Hiding your light
Feb 5, 2016
Bishop Hill in Academia, Climate: Mann

Some of the more "politically aware" climate scientists have been keen that nobody should publish anything that might work against the green agenda. Michael Mann's infamous comments are a case in point. There is plenty of anecdotal evidence that climate scientists moderate their behaviour accordingly, withholding anything that might give "fodder" - in Mann's words to the sceptics. They either do this willingly, because they share Mann's political outlook, or unwillingly, because they fear the consequences.

A new paper in the journal Public Understanding of Science attempts to put some flesh on these bones, finding that scientists are less likely to publish if their findings on climate change are "less", rather than "more" of it. 

A representative survey of 123 German climate scientists (42%) finds that although most climate scientists think that uncertainties about climate change should be made clearer in public they do not actively communicate this to journalists. Moreover, the climate scientists fear that their results could be misinterpreted in public or exploited by interest groups. Asking scientists about their readiness to publish one of two versions of a fictitious research finding shows that their concerns weigh heavier when a result implies that climate change will proceed slowly than when it implies that climate change will proceed fast.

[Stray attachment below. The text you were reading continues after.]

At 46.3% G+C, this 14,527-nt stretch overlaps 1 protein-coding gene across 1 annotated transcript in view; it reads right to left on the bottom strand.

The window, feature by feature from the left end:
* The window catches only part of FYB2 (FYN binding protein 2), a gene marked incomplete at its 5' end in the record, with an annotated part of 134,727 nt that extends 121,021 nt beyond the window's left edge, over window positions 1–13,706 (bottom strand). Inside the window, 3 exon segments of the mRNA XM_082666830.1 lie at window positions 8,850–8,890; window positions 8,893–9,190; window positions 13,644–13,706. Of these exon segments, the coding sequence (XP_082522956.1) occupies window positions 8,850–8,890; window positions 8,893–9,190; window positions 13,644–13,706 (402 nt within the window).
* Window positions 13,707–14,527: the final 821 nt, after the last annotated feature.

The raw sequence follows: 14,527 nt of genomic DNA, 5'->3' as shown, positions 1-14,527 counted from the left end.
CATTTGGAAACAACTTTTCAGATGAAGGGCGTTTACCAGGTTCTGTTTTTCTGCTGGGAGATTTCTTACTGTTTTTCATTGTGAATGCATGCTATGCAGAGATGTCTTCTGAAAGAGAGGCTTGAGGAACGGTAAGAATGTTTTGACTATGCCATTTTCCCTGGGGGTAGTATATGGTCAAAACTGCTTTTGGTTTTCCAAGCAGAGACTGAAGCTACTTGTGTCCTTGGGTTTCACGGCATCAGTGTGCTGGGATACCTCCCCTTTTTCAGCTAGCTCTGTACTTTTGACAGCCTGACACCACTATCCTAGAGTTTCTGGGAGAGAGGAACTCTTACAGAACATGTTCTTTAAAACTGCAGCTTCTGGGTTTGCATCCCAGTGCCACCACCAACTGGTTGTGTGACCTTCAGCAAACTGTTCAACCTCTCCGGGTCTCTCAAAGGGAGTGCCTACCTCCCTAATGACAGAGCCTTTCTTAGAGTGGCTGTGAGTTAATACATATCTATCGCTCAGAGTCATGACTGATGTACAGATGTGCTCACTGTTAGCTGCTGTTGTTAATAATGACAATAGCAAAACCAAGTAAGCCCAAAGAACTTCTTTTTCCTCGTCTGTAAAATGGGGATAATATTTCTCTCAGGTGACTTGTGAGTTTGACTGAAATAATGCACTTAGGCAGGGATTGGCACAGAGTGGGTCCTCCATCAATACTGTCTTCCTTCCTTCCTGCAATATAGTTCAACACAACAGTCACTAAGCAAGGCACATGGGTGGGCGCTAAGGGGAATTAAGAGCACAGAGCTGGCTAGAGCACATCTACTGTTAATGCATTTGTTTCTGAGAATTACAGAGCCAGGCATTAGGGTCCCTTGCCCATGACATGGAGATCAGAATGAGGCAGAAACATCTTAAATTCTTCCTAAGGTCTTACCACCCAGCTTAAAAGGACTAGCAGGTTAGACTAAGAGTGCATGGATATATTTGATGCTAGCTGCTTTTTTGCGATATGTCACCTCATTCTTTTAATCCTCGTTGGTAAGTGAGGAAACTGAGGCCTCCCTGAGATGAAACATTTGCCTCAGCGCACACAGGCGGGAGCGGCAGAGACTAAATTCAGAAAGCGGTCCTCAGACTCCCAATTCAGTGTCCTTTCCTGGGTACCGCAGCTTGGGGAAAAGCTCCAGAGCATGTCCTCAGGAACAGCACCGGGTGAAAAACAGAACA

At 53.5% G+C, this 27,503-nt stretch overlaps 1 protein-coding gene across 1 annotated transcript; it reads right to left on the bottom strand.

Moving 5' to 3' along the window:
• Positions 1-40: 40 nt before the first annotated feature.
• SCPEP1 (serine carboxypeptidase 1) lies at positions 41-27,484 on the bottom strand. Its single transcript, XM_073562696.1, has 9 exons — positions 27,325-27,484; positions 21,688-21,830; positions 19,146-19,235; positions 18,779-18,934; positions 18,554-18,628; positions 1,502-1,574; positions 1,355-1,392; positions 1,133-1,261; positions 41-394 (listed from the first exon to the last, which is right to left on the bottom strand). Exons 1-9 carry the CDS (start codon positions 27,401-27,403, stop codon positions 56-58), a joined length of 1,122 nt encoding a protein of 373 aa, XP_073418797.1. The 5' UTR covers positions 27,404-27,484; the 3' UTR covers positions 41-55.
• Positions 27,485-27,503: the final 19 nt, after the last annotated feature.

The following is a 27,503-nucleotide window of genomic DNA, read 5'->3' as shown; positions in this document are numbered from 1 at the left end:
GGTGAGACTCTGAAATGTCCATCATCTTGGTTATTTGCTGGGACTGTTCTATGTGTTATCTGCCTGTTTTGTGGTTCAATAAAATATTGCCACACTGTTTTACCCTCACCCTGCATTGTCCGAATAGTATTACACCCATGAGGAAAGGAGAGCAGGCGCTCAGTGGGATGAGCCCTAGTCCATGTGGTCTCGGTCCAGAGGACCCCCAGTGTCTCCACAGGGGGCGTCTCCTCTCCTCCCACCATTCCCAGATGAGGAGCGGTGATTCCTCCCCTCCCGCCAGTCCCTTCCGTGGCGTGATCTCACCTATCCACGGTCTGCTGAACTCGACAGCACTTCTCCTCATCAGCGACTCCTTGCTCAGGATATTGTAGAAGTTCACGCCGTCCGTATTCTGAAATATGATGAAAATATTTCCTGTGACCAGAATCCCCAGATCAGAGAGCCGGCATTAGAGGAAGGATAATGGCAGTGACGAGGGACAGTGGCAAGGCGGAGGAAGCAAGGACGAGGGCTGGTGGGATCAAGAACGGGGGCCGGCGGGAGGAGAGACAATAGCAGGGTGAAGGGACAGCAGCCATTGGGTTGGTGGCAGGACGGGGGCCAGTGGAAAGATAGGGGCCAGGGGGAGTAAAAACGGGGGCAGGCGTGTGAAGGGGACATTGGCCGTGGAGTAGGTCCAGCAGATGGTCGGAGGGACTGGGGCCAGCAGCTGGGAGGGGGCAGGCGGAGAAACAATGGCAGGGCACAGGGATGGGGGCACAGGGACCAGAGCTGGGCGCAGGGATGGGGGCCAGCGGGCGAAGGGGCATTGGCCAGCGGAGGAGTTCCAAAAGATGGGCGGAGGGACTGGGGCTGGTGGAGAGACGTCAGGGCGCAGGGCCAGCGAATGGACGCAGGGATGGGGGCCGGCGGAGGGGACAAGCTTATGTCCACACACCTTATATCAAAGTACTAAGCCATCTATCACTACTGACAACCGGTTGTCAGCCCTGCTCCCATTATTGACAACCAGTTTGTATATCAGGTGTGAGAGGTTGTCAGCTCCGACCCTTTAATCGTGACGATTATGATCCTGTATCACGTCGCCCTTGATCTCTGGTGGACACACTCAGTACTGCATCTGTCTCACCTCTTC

It's fair to conclude that the scientivists have so completely corrupted the field that it is now largely unreliable.

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